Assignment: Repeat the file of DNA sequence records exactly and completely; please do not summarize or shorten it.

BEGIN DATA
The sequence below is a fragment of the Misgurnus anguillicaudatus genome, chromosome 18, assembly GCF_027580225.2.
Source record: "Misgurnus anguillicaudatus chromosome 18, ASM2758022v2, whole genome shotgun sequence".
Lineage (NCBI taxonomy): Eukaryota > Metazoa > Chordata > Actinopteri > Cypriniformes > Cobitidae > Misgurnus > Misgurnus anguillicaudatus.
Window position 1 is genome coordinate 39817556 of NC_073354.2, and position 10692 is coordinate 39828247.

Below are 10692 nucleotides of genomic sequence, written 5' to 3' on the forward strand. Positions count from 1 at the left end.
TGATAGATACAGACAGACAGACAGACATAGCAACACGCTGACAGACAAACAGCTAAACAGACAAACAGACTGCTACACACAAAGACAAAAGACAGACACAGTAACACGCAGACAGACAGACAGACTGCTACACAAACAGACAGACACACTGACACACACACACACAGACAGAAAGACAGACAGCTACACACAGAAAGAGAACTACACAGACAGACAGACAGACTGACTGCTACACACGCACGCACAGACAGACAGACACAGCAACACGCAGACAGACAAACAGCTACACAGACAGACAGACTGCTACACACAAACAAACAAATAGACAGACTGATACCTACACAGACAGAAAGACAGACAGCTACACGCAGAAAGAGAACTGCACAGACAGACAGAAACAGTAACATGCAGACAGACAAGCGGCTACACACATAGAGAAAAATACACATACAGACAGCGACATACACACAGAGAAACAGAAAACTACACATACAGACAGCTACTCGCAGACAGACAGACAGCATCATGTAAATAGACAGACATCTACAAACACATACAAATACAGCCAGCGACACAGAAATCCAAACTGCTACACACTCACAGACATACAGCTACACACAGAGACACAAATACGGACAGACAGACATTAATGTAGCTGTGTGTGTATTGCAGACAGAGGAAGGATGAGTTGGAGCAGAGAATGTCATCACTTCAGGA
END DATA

The sequence below is a fragment of the Misgurnus anguillicaudatus genome, chromosome 18, assembly GCF_027580225.2.
Source record: "Misgurnus anguillicaudatus chromosome 18, ASM2758022v2, whole genome shotgun sequence".
Lineage (NCBI taxonomy): Eukaryota > Metazoa > Chordata > Actinopteri > Cypriniformes > Cobitidae > Misgurnus > Misgurnus anguillicaudatus.
Window position 1 is genome coordinate 39817556 of NC_073354.2, and position 10692 is coordinate 39828247.

Below are 10692 nucleotides of genomic sequence, written 5' to 3' on the forward strand. Positions count from 1 at the left end.
TGATAGATACAGACAGACAGACAGACATAGCAACACGCTGACAGACAAACAGCTAAACAGACAAACAGACTGCTACACACAAAGACAAAAGACAGACACAGTAACACGCAGACAGACAGACAGACTGCTACACAAACAGACAGACACACTGACACACACACACACAGACAGAAAGACAGACAGCTACACACAGAAAGAGAACTACACAGACAGACAGACAGACTGACTGCTACACACGCACGCACAGACAGACAGACACAGCAACACGCAGACAGACAAACAGCTACACAGACAGACAGACTGCTACACACAAACAAACAAATAGACAGACTGATACCTACACAGACAGAAAGACAGACAGCTACACGCAGAAAGAGAACTGCACAGACAGACAGAAACAGTAACATGCAGACAGACAAGCGGCTACACACATAGAGAAAAATACACATACAGACAGCGACATACACACAGAGAAACAGAAAACTACACATACAGACAGCTACTCGCAGACAGACAGACAGCATCATGTAAATAGACAGACATCTACAAACACATACAAATACAGCCAGCGACACAGAAATCCAAACTGCTACACACTCACAGACATACAGCTACACACAGAGACACAAATACGGACAGACAGACATTAATGTAGCTGTGTGTGTATTGCAGACAGAGGAAGGATGAGTTGGAGCAGAGAATGTCATCACTTCAGGA